My research focuses on avian behavior, ecology and thermophysiology. I am particularly interested in how predators influence bird behavior and how perceived predation risk interferes with a bird’s ability to thermoregulate and maintain energy reserves in challenging thermal environments. These studies are conducted on a variety of avian species in both the field and lab.
Field sparrows are considered common birds, but according to the North American Bird Survey, their populations have declined 65 percent from 1966 to 2010, largely due to loss of their preferred shrubby habitat.
For three summers, I have studied field sparrows nesting in the restored grasslands at the River and Field Campus at Washington College, researching whether the birds’ age has a bearing on nesting success.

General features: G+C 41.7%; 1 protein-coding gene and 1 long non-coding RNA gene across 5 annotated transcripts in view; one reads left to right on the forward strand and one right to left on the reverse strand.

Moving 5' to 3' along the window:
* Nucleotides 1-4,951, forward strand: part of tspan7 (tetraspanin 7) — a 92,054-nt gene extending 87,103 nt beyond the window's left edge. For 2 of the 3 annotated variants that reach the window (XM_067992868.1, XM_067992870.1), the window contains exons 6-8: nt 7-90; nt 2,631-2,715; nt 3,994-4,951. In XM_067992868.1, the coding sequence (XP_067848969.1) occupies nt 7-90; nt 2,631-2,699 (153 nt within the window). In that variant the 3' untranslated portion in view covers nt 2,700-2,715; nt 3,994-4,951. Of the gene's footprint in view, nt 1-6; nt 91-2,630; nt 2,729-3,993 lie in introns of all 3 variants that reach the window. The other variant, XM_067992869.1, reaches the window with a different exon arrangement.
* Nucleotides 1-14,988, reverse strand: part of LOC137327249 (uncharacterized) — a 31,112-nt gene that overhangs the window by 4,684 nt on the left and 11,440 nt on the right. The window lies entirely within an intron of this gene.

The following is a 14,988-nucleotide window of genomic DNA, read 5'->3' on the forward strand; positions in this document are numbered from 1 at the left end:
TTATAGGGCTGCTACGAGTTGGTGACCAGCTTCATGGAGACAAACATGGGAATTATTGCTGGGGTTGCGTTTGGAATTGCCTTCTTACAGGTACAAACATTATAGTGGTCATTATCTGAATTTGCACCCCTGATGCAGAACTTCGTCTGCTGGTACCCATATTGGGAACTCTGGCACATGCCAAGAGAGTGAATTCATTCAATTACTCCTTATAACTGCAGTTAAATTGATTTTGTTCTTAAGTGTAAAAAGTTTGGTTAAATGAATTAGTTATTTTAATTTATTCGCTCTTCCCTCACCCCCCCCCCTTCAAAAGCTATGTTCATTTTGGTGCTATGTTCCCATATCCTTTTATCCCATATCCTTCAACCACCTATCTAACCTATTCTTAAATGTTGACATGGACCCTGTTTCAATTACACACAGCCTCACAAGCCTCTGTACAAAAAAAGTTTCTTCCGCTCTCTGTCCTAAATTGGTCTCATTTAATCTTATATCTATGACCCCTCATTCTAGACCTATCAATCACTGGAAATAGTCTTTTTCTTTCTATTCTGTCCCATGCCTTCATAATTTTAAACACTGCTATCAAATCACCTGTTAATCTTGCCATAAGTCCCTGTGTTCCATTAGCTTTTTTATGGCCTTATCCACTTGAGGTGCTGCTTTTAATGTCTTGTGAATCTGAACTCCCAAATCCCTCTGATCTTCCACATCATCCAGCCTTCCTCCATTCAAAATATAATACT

The River and Field Campus is also home to the Foreman’s Branch Bird Observatory, whose long-term data collection and identification of birds gives us an extremely well-characterized population of field sparrows. We know exactly how old the returning birds are, which is a unique feature of our study system.
Along with staff and a small army of students, we found 324 field sparrow nests over three seasons. We video monitored the nests to determine the parents’ feeding rates. Unique color bands on their legs let us distinguish one parent from another.
This summer, we’re continuing to ask questions about field sparrow success and age, using the same habitat and the same birds, but testing whether nest location and construction influence success. These birds suffer high nest failure rates, and understanding the factors that contribute to their success may be critical in informing how land managers can help their recovery, along with the recovery of other grassland species.